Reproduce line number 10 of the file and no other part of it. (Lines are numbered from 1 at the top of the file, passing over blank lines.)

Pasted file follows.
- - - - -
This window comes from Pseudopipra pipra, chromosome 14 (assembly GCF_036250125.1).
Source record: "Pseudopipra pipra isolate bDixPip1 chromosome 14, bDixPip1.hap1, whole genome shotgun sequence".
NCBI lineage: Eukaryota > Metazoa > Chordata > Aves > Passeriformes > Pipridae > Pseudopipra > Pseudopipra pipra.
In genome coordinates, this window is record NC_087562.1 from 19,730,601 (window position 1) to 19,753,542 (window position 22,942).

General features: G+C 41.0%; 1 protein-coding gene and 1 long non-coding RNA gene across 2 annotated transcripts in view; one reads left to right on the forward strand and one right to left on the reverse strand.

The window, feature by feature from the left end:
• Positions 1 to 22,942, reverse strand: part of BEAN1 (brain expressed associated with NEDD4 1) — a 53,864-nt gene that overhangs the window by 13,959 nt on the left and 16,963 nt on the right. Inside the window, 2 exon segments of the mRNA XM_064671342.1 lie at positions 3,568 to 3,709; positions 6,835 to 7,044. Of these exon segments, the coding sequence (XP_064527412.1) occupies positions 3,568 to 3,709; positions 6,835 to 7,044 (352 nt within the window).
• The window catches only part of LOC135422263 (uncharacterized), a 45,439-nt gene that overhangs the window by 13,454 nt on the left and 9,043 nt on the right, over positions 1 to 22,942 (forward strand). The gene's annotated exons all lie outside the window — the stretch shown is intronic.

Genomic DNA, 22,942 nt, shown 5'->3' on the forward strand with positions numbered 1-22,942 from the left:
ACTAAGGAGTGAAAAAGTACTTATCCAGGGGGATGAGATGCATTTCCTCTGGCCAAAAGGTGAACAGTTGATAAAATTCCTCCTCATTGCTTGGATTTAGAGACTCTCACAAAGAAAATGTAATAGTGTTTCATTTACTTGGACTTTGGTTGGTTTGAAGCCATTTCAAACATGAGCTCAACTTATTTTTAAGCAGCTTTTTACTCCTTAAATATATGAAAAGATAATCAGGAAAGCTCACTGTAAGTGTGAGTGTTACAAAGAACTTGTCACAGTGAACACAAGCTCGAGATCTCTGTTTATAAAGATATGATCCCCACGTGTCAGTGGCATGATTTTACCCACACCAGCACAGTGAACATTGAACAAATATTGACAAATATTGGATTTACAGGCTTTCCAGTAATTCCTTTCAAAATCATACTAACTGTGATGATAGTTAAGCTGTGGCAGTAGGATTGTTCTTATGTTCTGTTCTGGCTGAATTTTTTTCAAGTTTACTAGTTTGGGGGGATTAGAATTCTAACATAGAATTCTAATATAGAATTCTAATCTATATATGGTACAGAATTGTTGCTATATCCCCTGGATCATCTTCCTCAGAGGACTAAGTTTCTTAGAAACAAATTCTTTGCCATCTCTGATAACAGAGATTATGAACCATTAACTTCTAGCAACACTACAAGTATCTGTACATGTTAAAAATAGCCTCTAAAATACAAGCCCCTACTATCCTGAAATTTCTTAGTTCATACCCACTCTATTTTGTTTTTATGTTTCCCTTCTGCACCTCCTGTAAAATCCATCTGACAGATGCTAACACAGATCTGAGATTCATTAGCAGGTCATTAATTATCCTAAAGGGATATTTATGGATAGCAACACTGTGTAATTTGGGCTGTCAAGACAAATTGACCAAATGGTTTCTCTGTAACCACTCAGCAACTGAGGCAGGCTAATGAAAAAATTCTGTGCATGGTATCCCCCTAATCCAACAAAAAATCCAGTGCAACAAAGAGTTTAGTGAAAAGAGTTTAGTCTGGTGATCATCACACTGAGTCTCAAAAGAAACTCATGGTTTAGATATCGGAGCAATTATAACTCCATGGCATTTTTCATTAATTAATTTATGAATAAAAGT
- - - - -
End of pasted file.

ACTAAGGAGTGAAAAAGTACTTATCCAGGGGGATGAGATGCATTTCCTCTGGCCAAAAGGTGAACAGTTGATAAAATTCCTCCTCATTGCTTGGATTTAGAGACTCTCACAAAGAAAATGTAATAGTGTTTCATTTACTTGGACTTTGGTTGGTTTGAAGCCATTTCAAACATGAGCTCAACTTATTTTTAAGCAGCTTTTTACTCCTTAAATATATGAAAAGATAATCAGGAAAGCTCACTGTAAGTGTGAGTGTTACAAAGAACTTGTCACAGTGAACACAAGCTCGAGATCTCTGTTTATAAAGATATGATCCCCACGTGTCAGTGGCATGATTTTACCCACACCAGCACAGTGAACATTGAACAAATATTGACAAATATTGGATTTACAGGCTTTCCAGTAATTCCTTTCAAAATCATACTAACTGTGATGATAGTTAAGCTGTGGCAGTAGGATTGTTCTTATGTTCTGTTCTGGCTGAATTTTTTTCAAGTTTACTAGTTTGGGGGGATTAGAATTCTAACATAGAATTCTAATATAGAATTCTAATCTATATATGGTACAGAATTGTTGCTATATCCCCTGGATCATCTTCCTCAGAGGACTAAGTTTCTTAGAAACAAATTCTTTGCCATCTCTGATAACAGAGATTATGAACCATTAACTTCTAGCAACACTACAAGTATCTGTACATGTTAAAAATAGCCTCTAAAATACAAGCCCCTACTATCCTGAAATTTCTTAGTTCATACCCACTCTATTTTGTTTTTATGTTTCCCTTCTGCACCTCCTGTAAAATCCATCTGACAGATGCTAACACAGATCTGAGATTCATTAGCAGGTCATTAATTATCCTAAAGGGATATTTATGGATAGCAACACTGTGTAATTTGGGCTGTCAAGACAAATTGACCAAATGGTTTCTCTGTAACCACTCAGCAACTGAGGCAGGCTAATGAAAAAATTCTGTGCATGGTATCCCCCTAATCCAACAAAAAATCCAGTGCAACAAAGAGTTTAGTGAAAAGAGTTTAGTCTGGTGATCATCACACTGAGTCTCAAAAGAAACTCATGGTTTAGATATCGGAGCAATTATAACTCCATGGCATTTTTCATTAATTAATTTATGAATAAAAGT